By Maryjean Wall

In 1919, Sir Barton set the standard for the Triple Crown

In the southwest corner of the foaling barn, colt No. 187-16 took the first shaky strides of a most remarkable life. He was chestnut; a large, irregular white blaze set off his face. Two hours past midnight at his birth, he looked like a fine one to John Madden, owner of Hamburg Farm in the Bluegrass.

Every racing fan knows the story: how No. 187-16, later named Sir Barton, grew up to become the first winner of the Triple Crown: the series that actually did not acquire its catchy name until sometime after Sir Barton’s winning races in the 1919 Kentucky Derby, Preakness, and Belmont Stakes.
     
Had Sir Barton not raced in Man o’ War’s shadow he might be recalled today as one of the truly great ones. Nonetheless he bears a distinction no other horse can claim, as the first winner of the Triple Crown. No more than 10 others have won this elusive series.
   
Ironically, Sir Barton did not start out with the aura of a history-making individual. A long list of ironies comprised this horse’s life story.
   
At Hamburg, Madden decided on a name for this colt branded 187-16 (the number 187 was the brand affixed under the mane of his mother, Lady Sterling and “16” the year of the colt’s birth). But the name Madden originally chose was not Sir Barton.
   
Madden was on his way to sending the name Harry Hale in to The Jockey Club, in honor of his son’s commanding officer in the Armed Forces. The first Triple Crown winner would have been named Harry Hale – had not Madden’s son intervened, saying their intention of honoring the Major General might be misinterpreted. Thus No. 187-16 became Sir Barton.
   
As with all his young colts and fillies, Madden hoped for a quick sale. Selling horses was Madden’s way of making money and no Kentucky horseman excelled at this more than Madden. He found a buyer in Commander John Kenneth Leveson Ross, heir to a tremendous railway fortune that his father, James Ross, had built as a captain of nineteenth-century industry and a founder of the Canadian Pacific Railways.
   
The son was no less intrepid than the father. During World War I the younger Ross served on a destroyer assigned to submarine patrol for the Royal Canadian Naval Volunteer Reserve, earning the title of Commander.
   
After the war he bought Sir Barton for $12,000. Soon, Sir Barton and his rival, Man o’ War, were helping to usher in the “Golden Age of Sports” that would span the aftermath of World War I up to the Great Depression. The Golden Age of Sports seemed perfectly suited to the freewheeling mood of the “Roaring Twenties.” With more money than they’d ever had in their pockets, Americans went to the ball park to see Babe Ruth hit his 60th home run. They went to the fights to watch Jack Dempsey knock his competitors to the ropes. Sir Barton racing against Man o’ War in 1920 at Windsor, Ontario, Canada helped set the tone for this marvelous decade.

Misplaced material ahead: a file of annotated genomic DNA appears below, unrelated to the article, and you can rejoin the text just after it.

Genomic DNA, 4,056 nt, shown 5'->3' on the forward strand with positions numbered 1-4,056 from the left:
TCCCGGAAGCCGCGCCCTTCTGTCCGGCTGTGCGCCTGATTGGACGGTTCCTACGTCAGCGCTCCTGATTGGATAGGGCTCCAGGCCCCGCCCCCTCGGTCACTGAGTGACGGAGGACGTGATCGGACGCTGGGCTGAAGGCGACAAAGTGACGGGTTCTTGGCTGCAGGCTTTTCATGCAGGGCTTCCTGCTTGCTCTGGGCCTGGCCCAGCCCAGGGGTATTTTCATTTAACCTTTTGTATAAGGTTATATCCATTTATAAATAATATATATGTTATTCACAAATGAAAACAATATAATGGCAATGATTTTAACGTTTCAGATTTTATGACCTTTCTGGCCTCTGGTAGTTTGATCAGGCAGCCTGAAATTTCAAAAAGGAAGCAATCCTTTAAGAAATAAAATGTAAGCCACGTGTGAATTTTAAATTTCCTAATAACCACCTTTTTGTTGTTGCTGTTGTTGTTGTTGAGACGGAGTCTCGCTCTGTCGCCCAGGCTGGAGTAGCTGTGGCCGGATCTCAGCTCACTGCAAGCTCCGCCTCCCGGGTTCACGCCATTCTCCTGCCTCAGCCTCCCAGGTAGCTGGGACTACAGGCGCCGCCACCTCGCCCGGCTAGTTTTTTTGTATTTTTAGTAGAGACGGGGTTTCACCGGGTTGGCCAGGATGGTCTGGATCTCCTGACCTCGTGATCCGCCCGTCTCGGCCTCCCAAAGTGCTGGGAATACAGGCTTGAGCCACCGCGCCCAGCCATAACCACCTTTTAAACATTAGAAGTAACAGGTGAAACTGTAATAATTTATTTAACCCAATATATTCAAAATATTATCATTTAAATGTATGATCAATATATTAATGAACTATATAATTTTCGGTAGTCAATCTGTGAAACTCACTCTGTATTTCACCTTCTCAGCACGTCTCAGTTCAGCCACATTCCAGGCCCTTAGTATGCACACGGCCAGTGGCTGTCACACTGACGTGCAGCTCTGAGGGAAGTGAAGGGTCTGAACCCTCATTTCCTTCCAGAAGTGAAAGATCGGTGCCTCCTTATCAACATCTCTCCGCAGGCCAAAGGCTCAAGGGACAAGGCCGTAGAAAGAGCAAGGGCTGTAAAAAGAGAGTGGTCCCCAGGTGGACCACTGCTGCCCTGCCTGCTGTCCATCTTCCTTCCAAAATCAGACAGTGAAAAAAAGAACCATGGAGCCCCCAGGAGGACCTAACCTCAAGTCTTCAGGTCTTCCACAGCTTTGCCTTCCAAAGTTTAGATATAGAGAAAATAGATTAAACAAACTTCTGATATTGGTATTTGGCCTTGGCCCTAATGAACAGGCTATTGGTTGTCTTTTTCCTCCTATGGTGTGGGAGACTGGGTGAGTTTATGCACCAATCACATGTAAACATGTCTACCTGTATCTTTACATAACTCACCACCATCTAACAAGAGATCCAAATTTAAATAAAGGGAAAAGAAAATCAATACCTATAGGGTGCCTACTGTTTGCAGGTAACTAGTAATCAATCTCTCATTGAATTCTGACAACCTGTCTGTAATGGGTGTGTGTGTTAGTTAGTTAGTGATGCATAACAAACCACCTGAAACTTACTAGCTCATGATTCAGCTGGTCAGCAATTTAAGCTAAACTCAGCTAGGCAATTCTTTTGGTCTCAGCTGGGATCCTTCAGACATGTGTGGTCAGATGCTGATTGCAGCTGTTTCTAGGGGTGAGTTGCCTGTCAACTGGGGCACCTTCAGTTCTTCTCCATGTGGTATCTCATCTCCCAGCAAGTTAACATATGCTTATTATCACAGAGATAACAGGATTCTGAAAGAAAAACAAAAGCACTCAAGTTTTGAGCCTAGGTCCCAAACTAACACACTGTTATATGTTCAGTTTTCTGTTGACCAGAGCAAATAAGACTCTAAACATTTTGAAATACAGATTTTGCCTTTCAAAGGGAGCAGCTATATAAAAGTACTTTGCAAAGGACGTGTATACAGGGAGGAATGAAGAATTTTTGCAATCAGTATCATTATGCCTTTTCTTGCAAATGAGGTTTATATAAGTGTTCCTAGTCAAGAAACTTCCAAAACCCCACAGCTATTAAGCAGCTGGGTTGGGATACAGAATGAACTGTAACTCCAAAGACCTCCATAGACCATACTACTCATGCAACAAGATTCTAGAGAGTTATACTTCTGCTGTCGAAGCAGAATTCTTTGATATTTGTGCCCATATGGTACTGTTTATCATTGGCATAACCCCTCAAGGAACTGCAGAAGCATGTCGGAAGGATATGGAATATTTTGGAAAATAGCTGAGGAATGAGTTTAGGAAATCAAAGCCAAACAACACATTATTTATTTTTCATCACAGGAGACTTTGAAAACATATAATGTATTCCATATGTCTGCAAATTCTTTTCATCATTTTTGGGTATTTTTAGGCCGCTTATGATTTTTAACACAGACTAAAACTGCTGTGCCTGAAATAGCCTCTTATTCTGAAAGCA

But first came the series of races in 1919 that people later would call the Triple Crown. A year and a half before Sir Barton raced against Man o’ War, he set off down his own historic path with winning the Kentucky Derby. Sir Barton actually upset in the Derby when his stablemate, Billy Kelly, had been intended as the stable’s winner. Sir Barton was a maiden, winning his first career start (and first start of the year) in the Derby. As if this wasn’t enough he enabled Commander Ross to claim title as the first to own the 1-2 finishers in a Kentucky Derby, for Billy Kelly finished second.
   
Sir Barton’s Derby triumph was an unintended consequence of running solely to ensure an honest pace for Billy Kelly. It was somewhat remarkable that Sir Barton even got to the Derby, for he had been seriously ill during the winter preceding the race. Moreover, he went through life on feet so tender that he had to wear a felt pad on each foot between the sole and his shoe.
   
Four days later, Sir Barton had shipped by train to Pimlico and won the Preakness Stakes, a remarkable feat. But the best was yet to come. He won the Withers Stakes prior to racing in the Belmont Stakes. Then, when winning the Belmont Stakes he set the American record of 2:17-2/5 for 1-3/8 miles, then the distance of the race.
   
In those days, one could only say he was the first horse to win all three races: the Kentucky Derby, Preakness, and Belmont Stakes. The phrase “Triple Crown” did not come into sparse use until 1921 and did not become popularized until the 1930s when a Daily Racing Form writer, Charles Hatton, began using these words. Ironically, racing’s elites did not take the Triple Crown seriously in its infancy.
   
“It resembles the true (English) Triple Crown as chalk resembles cheese,” one pedigree authority wrote in 1949.
   
Sir Barton was a year older than Man o’ War. Their paths did not cross until the autumn of 1920 in their highly publicized match race at Kenilworth Park in Windsor. Man o’ War won easily. Sir Barton was believed not at his best. Man o’ War promptly retired but Sir Barton continued racing, although not with his earlier success.
   
The final irony of Sir Barton’s remarkable life lies in the way he is represented in death. Sir Barton lay forgotten for years in an unmarked grave on a ranch in the West, where he had been sent after a failed stud career in the East. Now he is memorialized with a generic plastic statue situated at a small park at Douglas, Wyo.
   
By comparison Man o’ War is memorialized in a bronze statue of larger-than-life proportions, sculpted in his own likeness and occupying a place of honor at the Kentucky Horse Park.
   
Man o’ War inarguably was the better horse – and a horse for the ages. But ironically, and unlike Sir Barton, he did not win a Triple Crown. In that achievement, Sir Barton stands alone as the first to accomplish what few horses after him would emulate.